As a fan of the Chicago White Sox, I can tell you it's no fun knowing your team has no chance of making the playoffs or even being competitive.
Yet, that applies to a double-digit amount of Major League Baseball teams as the second half of the 2013 season gets under way.
We're starting to separate the contenders from the pretenders. Those in the latter group soon will be shipping off their high-priced and veteran players to the ones in the former looking to strengthen themselves as the race to October heats up.
We've got some great pennant races brewing.
As usual, the A.L. East looks like a two-way race between the Boston Red Sox and the New York Yankees. Neither is as strong as in past years, in part due to an abnormal number of injuries. Both teams have done a great job patching together a lineup and staying afloat as the injuries mount up. There's not a weak team in this division as Baltimore, Tampa Bay and highly-disappointing Toronto could contend in any other. Baltimore has enough power to stay with Boston and New York, but the Fighting Showalters lack the pitching.
On to the A.L. Central where Miguel Cabrera once again is carrying the Detroit Tigers to the finish line in a weak division. If anybody is going to upset the Tigers, it will have to be the Cleveland Indians, who have hung close despite numerous injuries. The other three teams -the Twins, Royals and White Sox, are also-rans.
Before the season began, the A.L. West appeared to be a two-team race between the Texas Rangers (right) and the Los Angeles Angels (wrong). Instead, it is the pesky Oakland Athletics who simply won't go away. In fact, it is Oakland that looks to be the most likely winner of this division.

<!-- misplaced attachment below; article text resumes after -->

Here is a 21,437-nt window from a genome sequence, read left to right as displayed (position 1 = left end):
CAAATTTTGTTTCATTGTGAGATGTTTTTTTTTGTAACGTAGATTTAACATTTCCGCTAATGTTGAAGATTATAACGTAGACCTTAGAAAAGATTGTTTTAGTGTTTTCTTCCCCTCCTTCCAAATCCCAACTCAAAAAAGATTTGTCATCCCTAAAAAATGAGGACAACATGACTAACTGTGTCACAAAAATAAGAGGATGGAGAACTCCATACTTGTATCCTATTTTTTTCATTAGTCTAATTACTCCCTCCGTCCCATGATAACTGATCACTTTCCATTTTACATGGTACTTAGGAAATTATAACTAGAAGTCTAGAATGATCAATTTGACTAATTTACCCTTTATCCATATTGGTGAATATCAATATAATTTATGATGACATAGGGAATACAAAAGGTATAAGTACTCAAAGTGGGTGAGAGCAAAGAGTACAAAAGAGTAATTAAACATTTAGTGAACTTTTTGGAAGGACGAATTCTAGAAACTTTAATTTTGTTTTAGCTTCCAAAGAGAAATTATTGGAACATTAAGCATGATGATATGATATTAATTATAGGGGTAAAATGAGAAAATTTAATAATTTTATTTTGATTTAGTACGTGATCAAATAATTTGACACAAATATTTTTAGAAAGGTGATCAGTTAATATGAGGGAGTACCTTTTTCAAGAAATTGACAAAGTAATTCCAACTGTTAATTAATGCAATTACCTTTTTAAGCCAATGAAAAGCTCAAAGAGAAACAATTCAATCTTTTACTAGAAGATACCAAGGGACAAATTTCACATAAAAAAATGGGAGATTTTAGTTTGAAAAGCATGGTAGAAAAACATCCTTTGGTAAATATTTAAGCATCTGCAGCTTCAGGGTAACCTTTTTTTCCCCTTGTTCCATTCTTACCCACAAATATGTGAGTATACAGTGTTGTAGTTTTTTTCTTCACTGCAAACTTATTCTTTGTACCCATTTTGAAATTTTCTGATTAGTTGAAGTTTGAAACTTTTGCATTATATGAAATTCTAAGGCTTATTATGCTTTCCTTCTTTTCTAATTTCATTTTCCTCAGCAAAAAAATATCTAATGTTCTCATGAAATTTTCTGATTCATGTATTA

On to the National League. While Atlanta has led the N.L. East from start to finish, I can't help but think Washington and/or Philadelphia will make a second-half run and take the division. The Nationals have too much talent to play this way for 162 games.
Then there's the Central, where three of baseball's strongest teams preside. St. Louis has the best run differential in baseball, Pittsburgh has the best bullpen and Cincinnati has more talent than either. But the Reds lack intensity and may struggle to make the playoffs.
The N.L. West is the tightest division with 7.5 games separating first and last. West Virginia University booster Ken Kendrick's Arizona Diamondbacks are making all the right moves and could be the biggest surprise of the year thanks to youngsters like Paul Goldschmidt (first base), Patrick Corbin and Tyler Skaggs (pitchers). And who knows, as bad as the Dodgers stunk the first half of the season, rookie outfielder Yasiel Puig has made the biggest impact of any LA?newcomer since Fernando Valenzuela.
All we know for sure is that there still is a lot of baseball left to be played and virtually half of the teams still are in contention for playoff spots.
If your team is one of them, enjoy.
Contact Dave Poe at firstname.lastname@example.org